Here’s Your First Look at the Franklin Institute’s Marvel Exhibit
“Marvel: Universe of Super Heroes” runs through Sept. 2.
A life-size statue of the Black Panther inside the Franklin Institute's
Super heroes have arrived in Philadelphia. After months of anticipation, the Franklin Institute’s Marvel: Universe of Super Heroes will open to the public on April 13. Through Sept. 2, Marvel Universe fans can explore more than 300 pieces of original comic book art, movie props and costumes, as well as life-size sculptures of the franchise’s most iconic characters, like the Hulk, Spiderman and the Thing.
The 15,000-square-foot exhibit traces Marvel’s 80-year history, documenting its transformation from a comic book publishing company to a full-fledged pop culture juggernaut, with a portfolio that includes movies, television series, video games, podcasts and more.
Fittingly, the exhibit opens with an original copy of Marvel Comics #1, published in 1939, and ends with Carol Danvers’ Starforce costume, as worn by actress Brie Larson in 2019’s Captain Marvel.
An original copy of Marvel Comics #1.
The cover of Black Panther #2.
Other highlights include movie costumes worn by Chadwick Boseman in Black Panther, Chris Hemsworth in Thor: The Dark World and Chris Evans in Captain America. Original character sketches and comic book art from the X-Men, Fantastic Four and Luke Cage series will leave even the casual viewer impressed.
The costume worn by Tom Holland in "Spider-Man: Homecoming".
Original "Avengers" artwork.
C.B. Cebulski, Marvel’s editor-in-chief, says that the drawings from iconic Marvel comic book artists like Steve Ditko and Jack Kirby were some of his favorite parts of the exhibit. “For me, seeing some of the original Amazing Spiderman art was just mind blowing. I remember reading that emotional, climatic scene of that storyline when I was a kid, so seeing it in just black and white with the raw ink…that for me was the highlight of this exhibition,” he says.
Original artwork from the X-Men series, including its first issue.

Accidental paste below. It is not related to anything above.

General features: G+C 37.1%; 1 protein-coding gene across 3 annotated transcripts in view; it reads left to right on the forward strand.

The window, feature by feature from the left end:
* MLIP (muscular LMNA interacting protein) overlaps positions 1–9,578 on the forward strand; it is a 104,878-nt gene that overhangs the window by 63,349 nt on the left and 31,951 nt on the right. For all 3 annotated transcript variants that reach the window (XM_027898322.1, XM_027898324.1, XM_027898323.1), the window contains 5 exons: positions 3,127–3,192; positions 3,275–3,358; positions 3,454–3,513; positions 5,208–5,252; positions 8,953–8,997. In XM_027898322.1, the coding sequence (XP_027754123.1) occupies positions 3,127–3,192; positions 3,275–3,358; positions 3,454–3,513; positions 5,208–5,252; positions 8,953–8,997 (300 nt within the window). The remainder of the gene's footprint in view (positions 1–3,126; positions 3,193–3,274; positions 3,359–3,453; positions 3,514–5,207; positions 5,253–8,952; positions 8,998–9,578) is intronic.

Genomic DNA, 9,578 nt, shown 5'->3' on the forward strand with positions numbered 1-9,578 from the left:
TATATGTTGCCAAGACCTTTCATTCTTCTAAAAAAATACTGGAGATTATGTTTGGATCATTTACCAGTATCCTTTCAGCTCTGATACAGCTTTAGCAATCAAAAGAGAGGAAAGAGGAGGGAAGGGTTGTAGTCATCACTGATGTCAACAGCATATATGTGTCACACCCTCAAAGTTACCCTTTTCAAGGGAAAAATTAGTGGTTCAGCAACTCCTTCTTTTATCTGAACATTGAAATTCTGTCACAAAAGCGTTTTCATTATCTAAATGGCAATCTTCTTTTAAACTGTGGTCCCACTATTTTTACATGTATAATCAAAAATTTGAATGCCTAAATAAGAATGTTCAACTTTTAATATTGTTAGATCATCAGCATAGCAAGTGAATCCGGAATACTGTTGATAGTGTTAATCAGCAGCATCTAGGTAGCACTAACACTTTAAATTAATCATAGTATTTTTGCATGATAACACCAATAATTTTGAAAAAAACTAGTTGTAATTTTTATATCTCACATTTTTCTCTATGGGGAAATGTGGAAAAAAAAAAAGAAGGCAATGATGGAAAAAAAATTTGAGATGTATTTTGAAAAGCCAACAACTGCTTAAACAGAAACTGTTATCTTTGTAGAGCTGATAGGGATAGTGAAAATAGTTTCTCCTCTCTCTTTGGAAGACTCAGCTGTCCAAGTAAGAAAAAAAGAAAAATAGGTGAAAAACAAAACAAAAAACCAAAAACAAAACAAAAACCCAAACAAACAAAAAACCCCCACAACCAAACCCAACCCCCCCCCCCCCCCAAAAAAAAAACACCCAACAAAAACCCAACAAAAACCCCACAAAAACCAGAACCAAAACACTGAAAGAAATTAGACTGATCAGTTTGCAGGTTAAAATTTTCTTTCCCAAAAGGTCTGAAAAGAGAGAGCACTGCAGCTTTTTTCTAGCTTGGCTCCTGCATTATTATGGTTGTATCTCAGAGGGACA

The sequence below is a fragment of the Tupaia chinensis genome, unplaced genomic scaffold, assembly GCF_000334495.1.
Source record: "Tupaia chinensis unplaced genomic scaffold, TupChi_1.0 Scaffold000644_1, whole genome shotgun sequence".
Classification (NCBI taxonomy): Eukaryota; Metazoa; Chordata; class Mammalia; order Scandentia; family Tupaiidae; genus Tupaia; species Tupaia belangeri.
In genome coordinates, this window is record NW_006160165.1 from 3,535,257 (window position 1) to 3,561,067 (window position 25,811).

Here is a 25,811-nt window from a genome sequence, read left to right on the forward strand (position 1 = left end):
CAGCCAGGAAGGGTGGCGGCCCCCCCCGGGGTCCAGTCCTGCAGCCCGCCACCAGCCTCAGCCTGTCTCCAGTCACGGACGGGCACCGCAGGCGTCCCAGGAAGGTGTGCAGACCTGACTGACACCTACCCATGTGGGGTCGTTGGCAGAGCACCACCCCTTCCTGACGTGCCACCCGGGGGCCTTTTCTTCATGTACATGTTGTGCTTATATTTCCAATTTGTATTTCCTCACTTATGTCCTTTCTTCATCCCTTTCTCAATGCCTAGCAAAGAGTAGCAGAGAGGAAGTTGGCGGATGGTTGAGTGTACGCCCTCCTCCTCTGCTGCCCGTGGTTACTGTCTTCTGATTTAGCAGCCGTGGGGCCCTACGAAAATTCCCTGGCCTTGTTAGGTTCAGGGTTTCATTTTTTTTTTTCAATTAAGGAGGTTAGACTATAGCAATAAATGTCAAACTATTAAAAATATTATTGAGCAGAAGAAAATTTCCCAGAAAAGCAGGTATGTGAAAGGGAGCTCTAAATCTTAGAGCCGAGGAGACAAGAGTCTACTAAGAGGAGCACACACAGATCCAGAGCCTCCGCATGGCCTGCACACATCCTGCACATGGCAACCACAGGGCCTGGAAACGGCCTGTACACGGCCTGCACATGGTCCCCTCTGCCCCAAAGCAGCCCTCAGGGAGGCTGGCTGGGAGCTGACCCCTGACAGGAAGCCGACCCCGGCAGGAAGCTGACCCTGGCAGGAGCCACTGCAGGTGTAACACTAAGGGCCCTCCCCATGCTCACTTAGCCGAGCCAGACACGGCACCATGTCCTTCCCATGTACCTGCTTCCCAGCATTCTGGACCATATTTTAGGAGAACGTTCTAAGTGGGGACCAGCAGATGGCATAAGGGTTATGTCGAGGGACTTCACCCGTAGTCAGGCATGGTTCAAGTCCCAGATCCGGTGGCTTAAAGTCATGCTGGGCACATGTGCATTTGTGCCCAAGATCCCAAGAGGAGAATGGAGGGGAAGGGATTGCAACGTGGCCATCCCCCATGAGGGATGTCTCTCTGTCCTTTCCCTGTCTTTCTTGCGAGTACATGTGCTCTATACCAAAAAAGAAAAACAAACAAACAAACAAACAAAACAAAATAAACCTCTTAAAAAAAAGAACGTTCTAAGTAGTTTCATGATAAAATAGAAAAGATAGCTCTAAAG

Elsewhere a trippy mirror installation playing animations of drawings by Ditko pays tribute to the character Doctor Strange, who was created in the 1960s and was portrayed by actor Benedict Cumberbatch on the big screen in 2016.
For Ben Saunders, the exhibit’s chief curator, the show represents a childhood passion that has come full-circle. Saunders, who also works as a professor of literature at the University of Oregon, credits Marvel comic books with teaching him to read. “I actually consciously remember thinking, ‘I need to learn to read so that I can read this,’” he says. “And it has ended up changing the direction of my life.”
Philadelphia is just the second city to host the exhibit. It debuted last year at the Museum of Pop Culture in Seattle, Wash., drawing more than 300,000 visitors. The Franklin Institute expects similar crowds—after all, 40,000 tickets have already been purchased.
The exhibit will vary from the one in Seattle, though, thanks to the addition of a tribute wall to the late Stan Lee, one of Marvel’s most iconic writers and producers. Lee, who frequently made cameos in Marvel movies and television shows, died last year.
On the eve of the exhibit’s East Coast debut, Saunders says he felt emotional about the entire experience. “It’s really moving to watch a new generation of fans discovering this stuff,” he says. “When I get to watch a little kid sitting next to Ben Grimm and getting photographed with The Thing, I just think, ‘This would have blown my mind when I was 10 years old.’”
Marvel: Universe of Super Heroes is open daily from 9:30 a.m. to 5:00 p.m. Evening access is available 5-8 p.m. Thursdays through Saturdays. Tickets range from $12 to $35 per person.
222 N. 20th St., Philadelphia, (215) 448-1200.